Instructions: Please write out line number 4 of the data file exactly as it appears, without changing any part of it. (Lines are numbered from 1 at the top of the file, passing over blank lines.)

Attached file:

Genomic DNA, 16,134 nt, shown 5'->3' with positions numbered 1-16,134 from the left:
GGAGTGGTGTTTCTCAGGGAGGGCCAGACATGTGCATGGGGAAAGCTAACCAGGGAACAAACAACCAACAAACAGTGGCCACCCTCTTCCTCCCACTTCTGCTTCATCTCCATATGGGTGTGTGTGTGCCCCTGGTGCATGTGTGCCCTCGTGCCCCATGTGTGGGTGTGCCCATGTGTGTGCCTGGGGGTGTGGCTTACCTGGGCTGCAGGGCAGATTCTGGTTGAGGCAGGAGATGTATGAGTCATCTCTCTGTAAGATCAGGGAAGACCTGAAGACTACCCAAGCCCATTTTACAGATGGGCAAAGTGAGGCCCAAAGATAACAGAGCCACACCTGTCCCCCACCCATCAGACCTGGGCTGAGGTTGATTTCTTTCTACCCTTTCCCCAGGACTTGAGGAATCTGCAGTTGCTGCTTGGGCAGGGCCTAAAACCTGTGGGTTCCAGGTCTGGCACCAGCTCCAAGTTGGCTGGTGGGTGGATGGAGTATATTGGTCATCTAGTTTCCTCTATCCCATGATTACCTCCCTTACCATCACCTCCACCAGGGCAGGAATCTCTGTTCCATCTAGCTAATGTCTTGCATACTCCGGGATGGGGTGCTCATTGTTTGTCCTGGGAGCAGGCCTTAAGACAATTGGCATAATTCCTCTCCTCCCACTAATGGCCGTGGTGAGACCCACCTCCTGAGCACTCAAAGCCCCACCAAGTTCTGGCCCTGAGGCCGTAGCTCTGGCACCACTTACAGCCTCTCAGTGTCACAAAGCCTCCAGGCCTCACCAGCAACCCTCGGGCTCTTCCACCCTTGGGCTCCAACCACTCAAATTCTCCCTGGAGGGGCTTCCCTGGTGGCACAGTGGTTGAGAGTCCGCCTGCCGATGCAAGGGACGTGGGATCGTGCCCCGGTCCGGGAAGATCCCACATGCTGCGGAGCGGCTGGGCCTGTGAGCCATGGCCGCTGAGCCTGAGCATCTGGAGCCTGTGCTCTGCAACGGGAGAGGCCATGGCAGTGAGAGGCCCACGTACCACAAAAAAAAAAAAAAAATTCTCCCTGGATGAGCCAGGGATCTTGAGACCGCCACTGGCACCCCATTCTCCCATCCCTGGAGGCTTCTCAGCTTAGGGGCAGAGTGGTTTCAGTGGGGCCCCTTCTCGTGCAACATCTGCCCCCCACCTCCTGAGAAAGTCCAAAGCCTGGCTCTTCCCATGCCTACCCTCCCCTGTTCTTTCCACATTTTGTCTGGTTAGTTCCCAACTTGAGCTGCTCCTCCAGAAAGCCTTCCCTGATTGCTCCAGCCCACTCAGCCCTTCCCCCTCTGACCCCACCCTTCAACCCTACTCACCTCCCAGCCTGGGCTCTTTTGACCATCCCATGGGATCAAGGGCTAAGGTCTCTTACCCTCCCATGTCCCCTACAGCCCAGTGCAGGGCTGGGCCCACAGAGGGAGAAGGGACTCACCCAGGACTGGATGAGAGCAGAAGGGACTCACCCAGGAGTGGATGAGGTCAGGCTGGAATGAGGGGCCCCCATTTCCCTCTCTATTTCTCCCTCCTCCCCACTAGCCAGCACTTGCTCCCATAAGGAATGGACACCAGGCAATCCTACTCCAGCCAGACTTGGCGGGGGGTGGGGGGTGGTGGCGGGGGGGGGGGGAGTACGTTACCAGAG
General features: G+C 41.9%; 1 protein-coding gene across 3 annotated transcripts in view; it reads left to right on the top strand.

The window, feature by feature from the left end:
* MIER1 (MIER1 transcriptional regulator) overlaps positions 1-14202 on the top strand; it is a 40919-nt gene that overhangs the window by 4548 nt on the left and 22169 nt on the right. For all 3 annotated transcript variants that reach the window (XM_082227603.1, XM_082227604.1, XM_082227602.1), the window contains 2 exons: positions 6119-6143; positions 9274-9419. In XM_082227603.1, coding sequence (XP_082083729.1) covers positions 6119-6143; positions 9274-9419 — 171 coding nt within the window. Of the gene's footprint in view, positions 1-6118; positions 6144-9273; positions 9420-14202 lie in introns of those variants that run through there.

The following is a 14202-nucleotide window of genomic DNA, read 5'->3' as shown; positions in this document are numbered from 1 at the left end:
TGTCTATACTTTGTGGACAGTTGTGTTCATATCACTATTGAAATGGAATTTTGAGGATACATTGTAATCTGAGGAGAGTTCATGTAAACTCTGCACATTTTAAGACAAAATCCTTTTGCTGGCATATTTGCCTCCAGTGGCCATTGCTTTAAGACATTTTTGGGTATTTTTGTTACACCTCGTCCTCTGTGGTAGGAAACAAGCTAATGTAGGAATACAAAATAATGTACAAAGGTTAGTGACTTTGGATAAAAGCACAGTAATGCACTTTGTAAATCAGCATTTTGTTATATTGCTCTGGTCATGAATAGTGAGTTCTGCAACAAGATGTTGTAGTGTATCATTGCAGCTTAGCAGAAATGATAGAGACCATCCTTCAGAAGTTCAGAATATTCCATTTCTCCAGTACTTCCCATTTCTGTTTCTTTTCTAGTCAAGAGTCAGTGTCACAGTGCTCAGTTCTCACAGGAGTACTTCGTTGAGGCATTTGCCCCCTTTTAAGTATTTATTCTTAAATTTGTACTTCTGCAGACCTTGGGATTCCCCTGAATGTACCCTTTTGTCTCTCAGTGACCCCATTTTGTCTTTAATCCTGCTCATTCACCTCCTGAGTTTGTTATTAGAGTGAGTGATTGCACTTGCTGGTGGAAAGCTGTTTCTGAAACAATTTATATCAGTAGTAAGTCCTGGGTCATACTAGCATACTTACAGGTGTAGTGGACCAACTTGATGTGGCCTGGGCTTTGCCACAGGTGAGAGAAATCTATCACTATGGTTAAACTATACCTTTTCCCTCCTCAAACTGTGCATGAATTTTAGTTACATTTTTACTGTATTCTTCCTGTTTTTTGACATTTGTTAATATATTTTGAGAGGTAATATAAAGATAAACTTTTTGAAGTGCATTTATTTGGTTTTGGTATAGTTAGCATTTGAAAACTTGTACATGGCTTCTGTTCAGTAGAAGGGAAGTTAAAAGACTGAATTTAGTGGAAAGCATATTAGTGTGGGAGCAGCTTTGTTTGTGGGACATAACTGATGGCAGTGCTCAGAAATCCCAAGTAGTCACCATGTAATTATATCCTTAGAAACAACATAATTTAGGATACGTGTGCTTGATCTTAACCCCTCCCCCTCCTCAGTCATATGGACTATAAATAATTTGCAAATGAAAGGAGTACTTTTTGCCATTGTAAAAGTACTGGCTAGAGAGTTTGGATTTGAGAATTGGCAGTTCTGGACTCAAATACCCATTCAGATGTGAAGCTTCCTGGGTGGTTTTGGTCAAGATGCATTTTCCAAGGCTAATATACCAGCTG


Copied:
The window, feature by feature from the left end: